I read an interesting article about the F-22 Raptor fighter on Wired today, and it lead me to check out the Wikipedia page for it and I ran across a startling statement. The bill for upgrading America's fleet of 185 aircrafts' hardware and software has doubled from the original $8 billion to $16 billion. According to a defense analyst, the primary cause for this increase is the use of the Ada programming language for the system software.
Read it here.
Now I don't know anything whatsoever about the F22 program or it's software. And it is certainly plausible that there are software issues that can cause extreme cost overruns, especially on a mission critical system such as a warfighter. That it is chalked up to Ada itself really seems like a cop out. (Did I mention that I know nothing about the specifics of this, so I *could* be wrong here?) I have some experience wih existing Ada code bases in military applications, and I can tell you, it was some of the most well written code I've ever seen. Ada done correctly is an asset, rather than a liability. Ada's primary explicit design goal was robustness and reliability. Sure, writing Ada leaves a funny aftertaste, with it's lack of curly brackets (what were they thinking?).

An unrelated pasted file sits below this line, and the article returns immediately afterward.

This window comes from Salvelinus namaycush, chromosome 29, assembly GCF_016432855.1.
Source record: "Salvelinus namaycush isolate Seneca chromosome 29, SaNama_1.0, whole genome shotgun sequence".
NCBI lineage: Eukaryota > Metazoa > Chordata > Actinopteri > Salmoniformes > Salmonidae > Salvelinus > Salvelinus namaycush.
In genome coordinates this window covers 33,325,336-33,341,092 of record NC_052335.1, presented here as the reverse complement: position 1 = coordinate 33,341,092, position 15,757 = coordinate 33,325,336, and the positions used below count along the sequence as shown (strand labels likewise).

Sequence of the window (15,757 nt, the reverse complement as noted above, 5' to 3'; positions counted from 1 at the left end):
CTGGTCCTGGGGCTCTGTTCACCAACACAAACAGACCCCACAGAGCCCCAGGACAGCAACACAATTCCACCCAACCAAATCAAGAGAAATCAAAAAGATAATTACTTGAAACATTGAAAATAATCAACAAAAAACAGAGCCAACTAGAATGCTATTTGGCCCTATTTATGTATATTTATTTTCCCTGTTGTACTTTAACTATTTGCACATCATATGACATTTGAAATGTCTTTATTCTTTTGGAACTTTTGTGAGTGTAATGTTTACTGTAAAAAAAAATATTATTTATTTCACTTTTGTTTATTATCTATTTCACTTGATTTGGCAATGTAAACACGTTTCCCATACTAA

This crazy assertion really does lack specifics, so I imagine there is a lot more to it. Maybe they have a hard time finding developers. Finding those who know Ada and can get the clearance to work on such system might mean that developers are paid a premium. Maybe the codebase is not "done right". A bad code base is a bad code base (But then I ask is Ada the culprit?). Maybe they can no longer find an Ada vendor to work with. Maybe they're having hard time interfacing with external components in other technologies... Then again though I have experience interfacing Ada and C++ and doing serial comms with a protocol defined on one side in C++ and the other in Ada. It's not a cakewalk, but it's not $8 billion either.
So I don't really use Ada in my personal projects because I'm a curly bracket snob (even though I seem to prefer the Ada-inspired VHDL to Verilog). I did play around a little bit in AVR-Ada, but never went anywhere with it. I do find myself wishing there were an Ada-like language with C++/C#/Java like syntax. (see Cowbell)